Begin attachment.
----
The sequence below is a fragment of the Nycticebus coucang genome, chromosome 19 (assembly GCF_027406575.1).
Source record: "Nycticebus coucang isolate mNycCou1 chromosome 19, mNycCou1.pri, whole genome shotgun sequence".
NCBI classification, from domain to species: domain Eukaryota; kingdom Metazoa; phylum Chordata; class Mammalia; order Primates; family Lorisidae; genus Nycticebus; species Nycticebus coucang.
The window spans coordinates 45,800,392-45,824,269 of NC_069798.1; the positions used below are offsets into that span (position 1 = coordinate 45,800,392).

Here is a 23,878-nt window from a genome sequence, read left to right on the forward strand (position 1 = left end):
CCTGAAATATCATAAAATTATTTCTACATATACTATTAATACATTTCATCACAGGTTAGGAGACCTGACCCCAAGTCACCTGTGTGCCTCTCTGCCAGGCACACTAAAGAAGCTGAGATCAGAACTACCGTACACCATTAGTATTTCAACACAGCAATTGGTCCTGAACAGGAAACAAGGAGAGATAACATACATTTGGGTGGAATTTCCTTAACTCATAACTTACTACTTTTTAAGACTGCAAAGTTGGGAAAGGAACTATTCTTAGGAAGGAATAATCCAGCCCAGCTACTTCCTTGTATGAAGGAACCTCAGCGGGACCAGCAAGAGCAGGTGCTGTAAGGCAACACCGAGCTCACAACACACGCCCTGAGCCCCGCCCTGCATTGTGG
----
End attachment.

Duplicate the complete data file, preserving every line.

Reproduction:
The sequence below is a fragment of the Nycticebus coucang genome, chromosome 19 (assembly GCF_027406575.1).
Source record: "Nycticebus coucang isolate mNycCou1 chromosome 19, mNycCou1.pri, whole genome shotgun sequence".
NCBI classification, from domain to species: domain Eukaryota; kingdom Metazoa; phylum Chordata; class Mammalia; order Primates; family Lorisidae; genus Nycticebus; species Nycticebus coucang.
The window spans coordinates 45,800,392-45,824,269 of NC_069798.1; the positions used below are offsets into that span (position 1 = coordinate 45,800,392).

Here is a 23,878-nt window from a genome sequence, read left to right on the forward strand (position 1 = left end):
CCTGAAATATCATAAAATTATTTCTACATATACTATTAATACATTTCATCACAGGTTAGGAGACCTGACCCCAAGTCACCTGTGTGCCTCTCTGCCAGGCACACTAAAGAAGCTGAGATCAGAACTACCGTACACCATTAGTATTTCAACACAGCAATTGGTCCTGAACAGGAAACAAGGAGAGATAACATACATTTGGGTGGAATTTCCTTAACTCATAACTTACTACTTTTTAAGACTGCAAAGTTGGGAAAGGAACTATTCTTAGGAAGGAATAATCCAGCCCAGCTACTTCCTTGTATGAAGGAACCTCAGCGGGACCAGCAAGAGCAGGTGCTGTAAGGCAACACCGAGCTCACAACACACGCCCTGAGCCCCGCCCTGCATTGTGG